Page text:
AIC works with both foreign and domestic investors. What are the key differences you see between US and Japanese LPs?
Naturally the Japanese investors have assets denominated in Japanese Yen and the Japanese interest rate is quite low and has been for quite a long time. That is why the target rate of return that our Japanese investors are looking for is not actually that high. That is a fundamental difference.
It depends on the client, but in general, not many investors are actively looking for products that look for high returns such as private equity or venture capital. That’s not a sweet spot for Japanese investors.
There are quite sophisticated Japanese investors that are already engaged in private equity fund investment – they have a similar appetite and expectations as US LPs. [But], the majority of Japanese investors are not that [experienced], that’s why Japanese investors in funds are quite limited in number.
If it is a buyout fund, [sophisticated Japanese investors would expect] 20 to 25 percent [IRR], or for an infrastructure fund it would be low-teens or around that level.
If we talk about Japanese pension funds, for example a co-operative type pension fund meaning the fund is contributed to by different companies within the same [industry], those pension funds would target returns of around 5 percent. But corporate pension funds that do not receive support from government directly have quite realistic expected rates of return like 2 to 3 percent.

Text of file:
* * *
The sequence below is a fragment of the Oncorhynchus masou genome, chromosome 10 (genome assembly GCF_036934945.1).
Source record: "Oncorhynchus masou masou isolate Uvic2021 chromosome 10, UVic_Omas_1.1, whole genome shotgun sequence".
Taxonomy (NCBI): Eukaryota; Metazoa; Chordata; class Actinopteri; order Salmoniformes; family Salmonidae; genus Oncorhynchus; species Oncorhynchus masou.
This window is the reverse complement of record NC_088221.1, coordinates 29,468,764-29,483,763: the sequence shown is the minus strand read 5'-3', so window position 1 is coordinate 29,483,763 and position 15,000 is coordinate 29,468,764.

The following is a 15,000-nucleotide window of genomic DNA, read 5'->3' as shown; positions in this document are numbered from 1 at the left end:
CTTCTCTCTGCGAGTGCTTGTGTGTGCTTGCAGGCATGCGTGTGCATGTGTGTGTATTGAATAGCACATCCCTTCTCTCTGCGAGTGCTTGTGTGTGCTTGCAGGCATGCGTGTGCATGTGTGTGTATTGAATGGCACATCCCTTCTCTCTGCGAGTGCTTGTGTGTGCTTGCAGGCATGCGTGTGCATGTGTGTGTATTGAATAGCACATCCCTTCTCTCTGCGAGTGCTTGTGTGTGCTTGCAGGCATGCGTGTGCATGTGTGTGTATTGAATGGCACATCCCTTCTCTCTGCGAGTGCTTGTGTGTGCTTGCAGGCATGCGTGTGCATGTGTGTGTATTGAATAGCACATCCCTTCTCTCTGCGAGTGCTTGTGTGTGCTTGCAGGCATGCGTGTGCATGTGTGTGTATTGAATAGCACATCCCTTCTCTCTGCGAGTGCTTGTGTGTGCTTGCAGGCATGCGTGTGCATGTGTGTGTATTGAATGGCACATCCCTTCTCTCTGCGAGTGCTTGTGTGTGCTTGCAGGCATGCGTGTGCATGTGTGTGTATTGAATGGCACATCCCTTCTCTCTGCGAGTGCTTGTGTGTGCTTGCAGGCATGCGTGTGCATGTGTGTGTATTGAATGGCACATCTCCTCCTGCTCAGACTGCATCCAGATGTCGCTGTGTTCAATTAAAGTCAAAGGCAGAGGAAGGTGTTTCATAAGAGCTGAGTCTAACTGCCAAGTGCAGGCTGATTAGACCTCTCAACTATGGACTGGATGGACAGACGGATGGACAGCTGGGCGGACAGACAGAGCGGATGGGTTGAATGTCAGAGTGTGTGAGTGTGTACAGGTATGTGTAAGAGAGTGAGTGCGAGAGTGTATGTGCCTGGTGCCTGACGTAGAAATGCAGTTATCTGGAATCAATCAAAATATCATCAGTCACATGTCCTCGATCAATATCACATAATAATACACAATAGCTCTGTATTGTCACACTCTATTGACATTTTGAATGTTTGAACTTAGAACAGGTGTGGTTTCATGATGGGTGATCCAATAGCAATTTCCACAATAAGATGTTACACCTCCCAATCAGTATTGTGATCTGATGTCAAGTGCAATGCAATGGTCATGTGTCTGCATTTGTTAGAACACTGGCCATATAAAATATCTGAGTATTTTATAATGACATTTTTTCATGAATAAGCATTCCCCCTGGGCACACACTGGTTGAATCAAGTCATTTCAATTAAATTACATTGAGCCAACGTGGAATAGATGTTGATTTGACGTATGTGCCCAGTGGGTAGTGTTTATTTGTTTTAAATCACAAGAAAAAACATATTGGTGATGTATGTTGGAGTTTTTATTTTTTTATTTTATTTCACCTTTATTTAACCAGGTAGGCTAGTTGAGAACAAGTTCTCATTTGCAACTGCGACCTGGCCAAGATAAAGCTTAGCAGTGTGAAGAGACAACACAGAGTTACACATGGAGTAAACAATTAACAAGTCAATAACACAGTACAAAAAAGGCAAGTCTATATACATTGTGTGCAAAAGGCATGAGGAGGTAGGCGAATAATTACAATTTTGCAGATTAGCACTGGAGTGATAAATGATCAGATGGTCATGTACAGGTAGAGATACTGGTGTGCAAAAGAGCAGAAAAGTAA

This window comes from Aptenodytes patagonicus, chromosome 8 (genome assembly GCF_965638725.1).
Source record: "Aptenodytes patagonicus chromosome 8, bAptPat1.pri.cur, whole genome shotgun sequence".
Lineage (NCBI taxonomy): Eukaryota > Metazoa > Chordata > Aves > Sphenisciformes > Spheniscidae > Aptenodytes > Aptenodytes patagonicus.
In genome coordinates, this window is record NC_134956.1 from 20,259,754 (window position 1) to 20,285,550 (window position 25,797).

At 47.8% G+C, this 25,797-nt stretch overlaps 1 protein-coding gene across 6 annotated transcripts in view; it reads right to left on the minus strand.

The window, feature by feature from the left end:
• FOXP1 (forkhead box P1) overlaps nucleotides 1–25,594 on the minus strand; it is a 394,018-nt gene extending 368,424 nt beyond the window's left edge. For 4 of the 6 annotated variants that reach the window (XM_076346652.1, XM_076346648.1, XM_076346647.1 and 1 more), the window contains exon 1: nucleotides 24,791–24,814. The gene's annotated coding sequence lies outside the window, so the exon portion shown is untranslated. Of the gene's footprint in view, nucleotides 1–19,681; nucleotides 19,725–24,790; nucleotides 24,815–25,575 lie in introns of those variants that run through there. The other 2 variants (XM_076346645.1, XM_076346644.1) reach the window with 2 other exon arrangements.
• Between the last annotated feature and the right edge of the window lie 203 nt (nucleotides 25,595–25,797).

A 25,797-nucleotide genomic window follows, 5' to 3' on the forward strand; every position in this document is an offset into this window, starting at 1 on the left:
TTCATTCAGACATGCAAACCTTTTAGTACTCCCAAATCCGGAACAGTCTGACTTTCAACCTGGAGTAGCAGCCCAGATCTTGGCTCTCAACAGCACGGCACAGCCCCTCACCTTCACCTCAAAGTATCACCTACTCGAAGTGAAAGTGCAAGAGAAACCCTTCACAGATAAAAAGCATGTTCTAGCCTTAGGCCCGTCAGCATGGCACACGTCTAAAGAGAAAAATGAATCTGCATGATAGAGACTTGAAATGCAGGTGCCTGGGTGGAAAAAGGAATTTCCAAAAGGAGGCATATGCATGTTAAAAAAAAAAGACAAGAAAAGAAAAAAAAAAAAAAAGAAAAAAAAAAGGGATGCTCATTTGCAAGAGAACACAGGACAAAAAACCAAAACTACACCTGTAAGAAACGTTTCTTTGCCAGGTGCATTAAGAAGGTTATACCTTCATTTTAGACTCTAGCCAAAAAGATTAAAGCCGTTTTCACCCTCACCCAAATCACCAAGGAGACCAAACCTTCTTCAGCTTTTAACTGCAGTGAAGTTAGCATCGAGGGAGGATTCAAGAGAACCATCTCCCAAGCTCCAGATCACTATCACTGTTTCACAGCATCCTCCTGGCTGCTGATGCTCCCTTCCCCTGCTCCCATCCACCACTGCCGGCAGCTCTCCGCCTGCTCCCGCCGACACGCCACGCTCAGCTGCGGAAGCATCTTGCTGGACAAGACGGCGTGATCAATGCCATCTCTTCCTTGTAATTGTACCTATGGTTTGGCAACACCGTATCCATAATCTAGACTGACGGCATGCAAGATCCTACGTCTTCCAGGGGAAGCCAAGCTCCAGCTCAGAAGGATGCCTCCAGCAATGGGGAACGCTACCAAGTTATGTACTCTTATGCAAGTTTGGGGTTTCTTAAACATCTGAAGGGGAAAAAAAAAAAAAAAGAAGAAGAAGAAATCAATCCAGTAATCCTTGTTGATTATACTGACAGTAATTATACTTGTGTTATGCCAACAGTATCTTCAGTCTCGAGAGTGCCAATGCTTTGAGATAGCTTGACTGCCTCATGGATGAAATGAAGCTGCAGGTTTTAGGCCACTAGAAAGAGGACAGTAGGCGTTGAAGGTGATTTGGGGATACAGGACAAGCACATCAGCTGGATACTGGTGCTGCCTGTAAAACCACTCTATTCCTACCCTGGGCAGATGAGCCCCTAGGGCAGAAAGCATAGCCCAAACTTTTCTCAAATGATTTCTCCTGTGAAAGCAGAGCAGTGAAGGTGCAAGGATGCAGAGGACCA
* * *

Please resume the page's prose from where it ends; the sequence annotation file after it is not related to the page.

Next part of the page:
There aren’t many domestic fund of funds operating in the Japanese market – why is that the case?
It goes back to the first question – Japanese investors are not really looking for high return products. The LP base in Japan is quite small, typically it has been banks and insurance companies but after the global financial crisis there has been an enhancement of regulation on those industries. The banks and insurance companies are maintaining their exposure but they are not expanding.
Outside Japan in the West and even in Asian countries, the LP base is increasing, I believe. Most of the funding is coming from pension funds and sovereign wealth funds. In Japan, we are witnessing some changes in pension funds – they are still researching how they will invest. There are some encouraging movements. Once a leading organisation starts making private equity fund investments in a credible manner, I think most of the pension funds will use it as a good reference. We would really like to see such positive developments for the private equity industry.
AIC is active in Southeast Asia, but a lot of firms have rushed into the market pushing up valuations. Is it wise to start investing in the region now?
In Southeast Asia we started investing in specific funds about five years ago. Our initial investment started in the Asian regional funds that included Southeast Asia. We agree that many people have moved into Southeast Asia, but we still believe that after careful selection, we can find GPs that can invest at competitive valuations.
Typically, these GPs will use their network. In Asia, the sellers’ attitudes may be a little different to the West so if there is an established relationship with the key person leading the fund, then that fund can be in a better relative position in securing the appropriate [valuations] during discussions with the company.